A new effort to ask voters to repeal the recently enacted Anchorage law protecting lesbian, gay, bisexual and transgender people from discrimination has been placed before city officials.
The repeal referendum, if it makes it to the ballot, would ask voters whether Assembly Ordinance 96 should remain law. The ordinance, passed in September, made it illegal to discriminate based on sexual orientation or gender identity.
The petition application, filed Wednesday, lists conservative talk radio host Bernadette Wilson as its primary committee sponsor. Anchorage Mayor Ethan Berkowitz was once co-host of Wilson's show, where he was the liberal foil to her conservative personality. Berkowitz supported the ordinance.
The municipal attorney must approve the petition before supporters can begin collecting signatures. Deputy Municipal Clerk Amanda Moser said the petitioners would need to collect 5,754 signatures of registered municipal voters by Jan. 11 to be considered for the April election.
Wilson said she and 11 other women -- including the 10 registered voters needed to file the petition -- came together because they have "grave concerns" over what the ordinance includes. She said in a phone interview Monday those concerns specifically related to "bathrooms and locker rooms and the safety of our children."
"We trust that everyone here within the community is interested in looking out for the best interests of our children when it comes to bathroom and locker room use," she said.
Wilson said the activists had reached out to other organizations about working together on a campaign against the ordinance, but declined to say if they were working with any of those organizations as of Monday. The ordinance was strongly opposed by evangelical Christians organized in churches and at least one nonprofit, Alaska Family Action. Jim Minnery, president of Alaska Family Action, did not return a message requesting comment.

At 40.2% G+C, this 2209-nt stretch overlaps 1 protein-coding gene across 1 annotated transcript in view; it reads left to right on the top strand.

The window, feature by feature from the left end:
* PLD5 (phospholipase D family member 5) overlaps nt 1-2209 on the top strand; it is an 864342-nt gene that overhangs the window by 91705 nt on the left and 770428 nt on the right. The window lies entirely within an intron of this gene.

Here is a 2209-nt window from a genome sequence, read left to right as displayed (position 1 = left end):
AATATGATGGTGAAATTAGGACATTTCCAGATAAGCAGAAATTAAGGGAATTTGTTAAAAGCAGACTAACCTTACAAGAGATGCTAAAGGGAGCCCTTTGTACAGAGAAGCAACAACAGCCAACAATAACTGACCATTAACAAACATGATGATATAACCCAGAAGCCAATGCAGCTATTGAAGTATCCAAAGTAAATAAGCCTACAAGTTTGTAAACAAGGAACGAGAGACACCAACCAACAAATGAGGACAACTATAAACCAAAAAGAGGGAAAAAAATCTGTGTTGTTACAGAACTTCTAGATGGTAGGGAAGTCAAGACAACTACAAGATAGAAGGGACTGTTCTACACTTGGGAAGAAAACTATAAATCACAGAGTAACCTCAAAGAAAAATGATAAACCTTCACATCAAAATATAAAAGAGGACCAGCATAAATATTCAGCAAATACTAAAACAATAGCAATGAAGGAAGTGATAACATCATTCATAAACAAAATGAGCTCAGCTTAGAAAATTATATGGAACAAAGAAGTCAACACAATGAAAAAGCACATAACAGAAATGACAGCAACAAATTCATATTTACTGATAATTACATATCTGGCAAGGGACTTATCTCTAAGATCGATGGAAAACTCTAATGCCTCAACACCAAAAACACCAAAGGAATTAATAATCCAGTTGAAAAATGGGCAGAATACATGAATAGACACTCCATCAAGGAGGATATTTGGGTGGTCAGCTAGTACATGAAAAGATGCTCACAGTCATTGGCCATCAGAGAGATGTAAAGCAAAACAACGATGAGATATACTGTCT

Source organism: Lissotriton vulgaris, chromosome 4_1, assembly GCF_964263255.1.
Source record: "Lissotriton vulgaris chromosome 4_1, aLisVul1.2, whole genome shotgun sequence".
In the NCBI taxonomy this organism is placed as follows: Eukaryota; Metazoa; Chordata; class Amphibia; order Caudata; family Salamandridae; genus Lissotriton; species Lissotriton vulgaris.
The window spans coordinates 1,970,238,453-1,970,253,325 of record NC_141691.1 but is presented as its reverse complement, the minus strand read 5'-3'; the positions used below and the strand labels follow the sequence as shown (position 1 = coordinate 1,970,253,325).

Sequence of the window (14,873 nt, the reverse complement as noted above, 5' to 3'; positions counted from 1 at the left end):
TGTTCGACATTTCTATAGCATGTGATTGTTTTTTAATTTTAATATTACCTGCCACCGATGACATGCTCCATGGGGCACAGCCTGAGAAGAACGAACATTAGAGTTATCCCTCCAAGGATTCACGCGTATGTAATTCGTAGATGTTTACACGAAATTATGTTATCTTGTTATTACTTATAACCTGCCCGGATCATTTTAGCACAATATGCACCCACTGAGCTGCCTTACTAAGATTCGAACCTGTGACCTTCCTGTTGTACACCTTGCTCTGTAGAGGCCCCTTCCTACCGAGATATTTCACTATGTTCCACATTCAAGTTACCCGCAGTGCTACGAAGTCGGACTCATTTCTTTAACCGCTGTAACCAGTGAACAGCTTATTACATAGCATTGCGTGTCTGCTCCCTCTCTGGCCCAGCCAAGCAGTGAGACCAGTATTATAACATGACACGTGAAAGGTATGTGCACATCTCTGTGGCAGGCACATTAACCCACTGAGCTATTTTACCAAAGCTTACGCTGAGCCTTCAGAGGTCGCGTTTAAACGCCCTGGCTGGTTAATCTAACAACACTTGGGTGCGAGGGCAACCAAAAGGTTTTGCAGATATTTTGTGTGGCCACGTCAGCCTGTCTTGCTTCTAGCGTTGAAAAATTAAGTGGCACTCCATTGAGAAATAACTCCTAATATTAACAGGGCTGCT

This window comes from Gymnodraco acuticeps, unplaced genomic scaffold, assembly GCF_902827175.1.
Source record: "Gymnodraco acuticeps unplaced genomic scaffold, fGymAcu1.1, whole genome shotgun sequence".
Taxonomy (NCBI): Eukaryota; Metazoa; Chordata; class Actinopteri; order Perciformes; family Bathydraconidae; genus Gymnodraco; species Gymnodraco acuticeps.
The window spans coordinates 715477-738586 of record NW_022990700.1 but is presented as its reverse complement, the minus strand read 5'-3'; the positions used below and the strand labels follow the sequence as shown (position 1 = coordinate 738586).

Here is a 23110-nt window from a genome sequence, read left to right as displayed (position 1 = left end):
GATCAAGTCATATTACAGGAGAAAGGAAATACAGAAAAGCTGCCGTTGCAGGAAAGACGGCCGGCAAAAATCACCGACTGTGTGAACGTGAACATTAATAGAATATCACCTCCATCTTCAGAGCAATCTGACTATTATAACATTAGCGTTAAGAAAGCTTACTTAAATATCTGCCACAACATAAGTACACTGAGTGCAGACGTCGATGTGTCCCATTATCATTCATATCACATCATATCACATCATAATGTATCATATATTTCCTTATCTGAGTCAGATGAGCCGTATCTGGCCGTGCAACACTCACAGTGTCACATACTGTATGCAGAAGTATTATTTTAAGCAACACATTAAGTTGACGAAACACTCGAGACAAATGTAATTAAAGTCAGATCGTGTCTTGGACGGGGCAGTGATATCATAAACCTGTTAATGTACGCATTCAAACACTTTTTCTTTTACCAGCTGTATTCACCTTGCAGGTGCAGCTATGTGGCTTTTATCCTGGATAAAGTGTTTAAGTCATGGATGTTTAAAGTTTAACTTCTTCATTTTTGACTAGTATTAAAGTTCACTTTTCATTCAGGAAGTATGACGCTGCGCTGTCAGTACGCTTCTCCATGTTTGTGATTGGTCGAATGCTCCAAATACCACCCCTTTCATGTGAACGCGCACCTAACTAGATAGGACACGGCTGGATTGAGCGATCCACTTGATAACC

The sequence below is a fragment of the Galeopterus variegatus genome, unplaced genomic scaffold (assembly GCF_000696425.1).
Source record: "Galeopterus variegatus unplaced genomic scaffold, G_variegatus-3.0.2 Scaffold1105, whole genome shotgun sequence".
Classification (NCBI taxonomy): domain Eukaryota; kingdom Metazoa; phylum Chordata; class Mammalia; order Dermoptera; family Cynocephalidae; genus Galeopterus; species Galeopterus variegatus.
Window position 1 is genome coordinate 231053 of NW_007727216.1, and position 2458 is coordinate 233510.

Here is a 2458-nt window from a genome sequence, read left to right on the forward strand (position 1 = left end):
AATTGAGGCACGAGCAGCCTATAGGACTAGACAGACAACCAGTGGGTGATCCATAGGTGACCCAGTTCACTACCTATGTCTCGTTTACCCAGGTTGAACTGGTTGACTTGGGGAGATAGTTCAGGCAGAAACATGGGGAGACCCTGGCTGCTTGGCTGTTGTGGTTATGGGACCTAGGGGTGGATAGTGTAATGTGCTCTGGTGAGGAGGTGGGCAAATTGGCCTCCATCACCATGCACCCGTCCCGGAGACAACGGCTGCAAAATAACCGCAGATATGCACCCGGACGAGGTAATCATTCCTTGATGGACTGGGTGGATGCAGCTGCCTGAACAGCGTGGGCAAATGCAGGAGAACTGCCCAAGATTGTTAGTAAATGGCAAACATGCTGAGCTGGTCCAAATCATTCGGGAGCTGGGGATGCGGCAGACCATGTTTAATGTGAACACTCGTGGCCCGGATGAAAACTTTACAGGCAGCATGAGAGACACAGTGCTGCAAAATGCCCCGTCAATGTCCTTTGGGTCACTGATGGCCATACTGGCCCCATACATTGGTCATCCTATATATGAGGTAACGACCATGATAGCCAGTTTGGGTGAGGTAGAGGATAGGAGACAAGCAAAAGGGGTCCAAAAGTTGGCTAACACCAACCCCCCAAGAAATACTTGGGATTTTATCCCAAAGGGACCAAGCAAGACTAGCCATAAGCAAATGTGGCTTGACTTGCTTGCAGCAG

It's not the first time bathroom issues have been part of the debate over LGBT non-discrimination laws. In September, Assemblywoman Amy Demboski proposed an amendment to the ordinance that would have allowed businesses to segregate bathrooms based on a person's male or female anatomy. The amendment failed, but the final version allows for gender-segregated bathrooms, locker rooms or dressing rooms as long as people use the facilities consistent with their gender identity.
Drew Phoenix, director of Anchorage's LGBT nonprofit Identity Inc., said that he understands that Wilson and many other Alaskans have a "lack of familiarity" when it comes to understanding transgender issues.
Phoenix, a transgender man himself, said he "would love to have a conversation with (Wilson)" about the issue.
"I just think she's undereducated," he said.
Phoenix said many he's talked to in the LGBT community were "heartbroken" over the news that another repeal effort was underway. Voters last considered an ordinance that would provide LGBT protections in 2012. That ordinance failed, with 58 percent of Anchorage voters opposed.
Phoenix said he believes attitudes have changed since then. He was optimistic Monday that the repeal would be turned down if it makes it to the ballot.
"I really believe (perceptions have changed)," he said Monday. "But it doesn't mean it's going to be easy for us."